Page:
Utah groups, businesses mark Lunar New Year and the start of the year of the dragon

Saturday is the Lunar New Year and marks the start of the year of the dragon. The dragon image, photographed Friday is located at Ocean Mart in Ogden, which is planning activities to mark the day.

Saturday is the Lunar New Year and marks the start of the year of the dragon. The dragon image, photographed Friday is located at Ocean Mart in Ogden, which is planning activities to mark the day. (Tim Vandenack, KSL.com)


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OGDEN — Get ready for the year of the dragon.

Saturday is the Lunar New Year, also known as the Chinese New Year, which marks the start of the year of the dragon and the end of the year of the rabbit, according to the 12-year Chinese zodiac calendar.

"It's very important in China. It's the biggest holiday," said Yu Li Lin, head of the Utah Chinese New Year Celebration Committee, which held its annual celebration event on Feb. 3. In China, the family reunions and other celebrations typically last 15 days.

Saturday is the Lunar New Year and marks the start of the year of the dragon. The dragon figure, photographed Friday, is located at Ocean Mart in Ogden, which is planning activities to mark the day.
Saturday is the Lunar New Year and marks the start of the year of the dragon. The dragon figure, photographed Friday, is located at Ocean Mart in Ogden, which is planning activities to mark the day. (Photo: Tim Vandenack, KSL.com)

"It's like American Christmas," said Emily Khet, who's of Thai descent and works at Ocean Mart in Ogden, an Asian market.

The celebrating doesn't last as long in the United States as the extended 15-day holiday in China. And though the Utah Chinese New Year Celebration Committee program has come and gone, there are other activities across the Wasatch Front. Here are some of them:

  • The Utah Chinese Association is hosting a Lunar New Year celebration on Saturday from 11 a.m. until about 5 p.m. at the Salt Lake County South Building, 2001 S. State in Salt Lake City.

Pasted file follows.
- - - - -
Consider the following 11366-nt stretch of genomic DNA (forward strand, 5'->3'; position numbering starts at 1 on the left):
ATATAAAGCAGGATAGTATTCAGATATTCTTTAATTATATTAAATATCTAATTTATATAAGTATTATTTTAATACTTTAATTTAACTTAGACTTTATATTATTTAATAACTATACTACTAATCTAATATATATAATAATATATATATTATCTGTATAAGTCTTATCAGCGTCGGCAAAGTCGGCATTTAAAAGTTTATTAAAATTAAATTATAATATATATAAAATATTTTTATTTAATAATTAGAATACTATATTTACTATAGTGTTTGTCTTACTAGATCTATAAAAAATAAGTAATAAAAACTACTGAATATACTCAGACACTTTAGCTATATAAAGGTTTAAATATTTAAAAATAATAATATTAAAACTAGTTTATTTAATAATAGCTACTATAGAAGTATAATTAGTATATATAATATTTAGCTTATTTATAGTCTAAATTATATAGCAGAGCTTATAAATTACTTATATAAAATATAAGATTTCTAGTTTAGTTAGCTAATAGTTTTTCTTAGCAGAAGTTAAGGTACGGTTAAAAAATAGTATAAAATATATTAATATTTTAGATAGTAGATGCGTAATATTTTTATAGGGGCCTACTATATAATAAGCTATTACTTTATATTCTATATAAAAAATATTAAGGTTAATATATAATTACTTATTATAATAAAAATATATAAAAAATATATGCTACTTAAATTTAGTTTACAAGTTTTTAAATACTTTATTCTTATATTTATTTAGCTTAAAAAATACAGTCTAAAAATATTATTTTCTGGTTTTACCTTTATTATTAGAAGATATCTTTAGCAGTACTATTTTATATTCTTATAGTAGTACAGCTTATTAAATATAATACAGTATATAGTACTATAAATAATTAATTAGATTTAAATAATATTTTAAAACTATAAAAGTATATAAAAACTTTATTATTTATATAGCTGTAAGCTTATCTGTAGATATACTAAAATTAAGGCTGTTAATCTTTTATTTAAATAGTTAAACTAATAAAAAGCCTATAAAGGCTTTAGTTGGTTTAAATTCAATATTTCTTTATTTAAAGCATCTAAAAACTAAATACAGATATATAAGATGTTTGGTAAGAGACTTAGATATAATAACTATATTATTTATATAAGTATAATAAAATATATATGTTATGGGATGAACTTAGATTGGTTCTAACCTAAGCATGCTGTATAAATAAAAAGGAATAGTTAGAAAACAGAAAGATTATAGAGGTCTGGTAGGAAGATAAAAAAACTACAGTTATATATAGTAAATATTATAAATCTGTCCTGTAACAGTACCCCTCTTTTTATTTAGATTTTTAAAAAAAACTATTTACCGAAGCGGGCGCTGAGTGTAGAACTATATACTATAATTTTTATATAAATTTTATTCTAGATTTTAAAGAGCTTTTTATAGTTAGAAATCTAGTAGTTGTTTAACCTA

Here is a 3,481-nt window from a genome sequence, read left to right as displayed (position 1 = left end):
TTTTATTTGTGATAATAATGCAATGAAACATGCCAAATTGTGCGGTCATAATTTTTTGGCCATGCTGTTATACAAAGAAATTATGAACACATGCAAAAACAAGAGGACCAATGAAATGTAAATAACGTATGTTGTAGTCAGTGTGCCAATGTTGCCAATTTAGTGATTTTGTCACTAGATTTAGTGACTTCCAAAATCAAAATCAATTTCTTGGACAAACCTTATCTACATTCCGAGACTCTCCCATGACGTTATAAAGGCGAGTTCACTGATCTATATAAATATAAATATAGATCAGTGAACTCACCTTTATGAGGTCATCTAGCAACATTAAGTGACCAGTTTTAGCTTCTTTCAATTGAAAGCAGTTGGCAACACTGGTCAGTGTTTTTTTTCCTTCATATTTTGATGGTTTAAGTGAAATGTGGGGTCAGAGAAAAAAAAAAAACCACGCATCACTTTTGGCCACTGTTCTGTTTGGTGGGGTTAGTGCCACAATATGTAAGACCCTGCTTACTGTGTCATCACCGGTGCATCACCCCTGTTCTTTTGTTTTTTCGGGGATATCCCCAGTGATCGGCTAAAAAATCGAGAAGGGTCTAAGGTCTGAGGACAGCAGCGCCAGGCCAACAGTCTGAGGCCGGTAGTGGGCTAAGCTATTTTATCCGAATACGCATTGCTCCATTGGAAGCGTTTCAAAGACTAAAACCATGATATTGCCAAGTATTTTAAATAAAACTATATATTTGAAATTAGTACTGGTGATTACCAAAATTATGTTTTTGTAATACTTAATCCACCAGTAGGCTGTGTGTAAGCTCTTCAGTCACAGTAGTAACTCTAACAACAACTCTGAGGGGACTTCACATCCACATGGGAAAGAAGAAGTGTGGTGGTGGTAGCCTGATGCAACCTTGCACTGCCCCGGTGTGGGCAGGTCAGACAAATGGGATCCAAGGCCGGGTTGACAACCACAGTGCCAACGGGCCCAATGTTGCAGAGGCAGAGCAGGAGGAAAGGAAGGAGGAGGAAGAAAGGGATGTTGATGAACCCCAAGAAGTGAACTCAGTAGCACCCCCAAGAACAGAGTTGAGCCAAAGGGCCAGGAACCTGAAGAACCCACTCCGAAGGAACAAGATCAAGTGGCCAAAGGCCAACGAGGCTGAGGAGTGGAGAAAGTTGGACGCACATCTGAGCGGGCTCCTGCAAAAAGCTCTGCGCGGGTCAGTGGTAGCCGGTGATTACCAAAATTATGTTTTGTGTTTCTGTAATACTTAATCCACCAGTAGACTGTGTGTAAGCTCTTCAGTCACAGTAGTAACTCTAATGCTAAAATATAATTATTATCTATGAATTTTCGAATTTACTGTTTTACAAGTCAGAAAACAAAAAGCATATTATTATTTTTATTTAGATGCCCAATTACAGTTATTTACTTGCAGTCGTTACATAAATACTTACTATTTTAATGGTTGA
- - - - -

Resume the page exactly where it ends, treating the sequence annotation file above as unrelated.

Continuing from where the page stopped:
• We Geek Together, The Nerdy Wolf and Drawn to Dragons are helping organize Lunar New Year activities on Friday from 3-9 p.m., Saturday from 11 a.m. to 9 p.m. and Sunday from noon to 6 p.m. at Provo Towne Center, 1200 Towne Center Blvd. in Provo.
  • Ocean Mart locations in Ogden and Sandy are hosting public events on Saturday. At Ocean Mart in Ogden, activities at the locale at 1018 Washington Blvd. go from noon until around 7 p.m., when a fireworks display is planned. Activities at Ocean Mart at the Sandy location at 115 W. 9000 South start at 1 p.m. A lion dance, a Lunar New Year tradition, will be held at 4 p.m. at the Ogden store.

Lin said the Lunar New Year serves as a time for families to get together. The dragon, she said, represents good luck and prosperity.

Harris Nydegger of Ocean Mart remembers the celebrations when he lived in Taiwan. Commercial activity would typically slow down for the 15 days of the New Year activities.

The Smithsonian Museum of Asian Art website says the Lunar New Year marks the arrival of spring.

"It is the most important holiday in China, and it is also widely celebrated in South Korea, Vietnam and countries with a significant overseas Chinese population," reads the Smithsonian website. "At home, families decorate windows with red paper cuttings and adorn doors with couplets expressing auspicious wishes for the new year."

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Tim Vandenack covers immigration, multicultural issues and Northern Utah for KSL.com. He worked several years for the Standard-Examiner in Ogden and has lived and reported in Mexico, Chile and along the U.S.-Mexico border.

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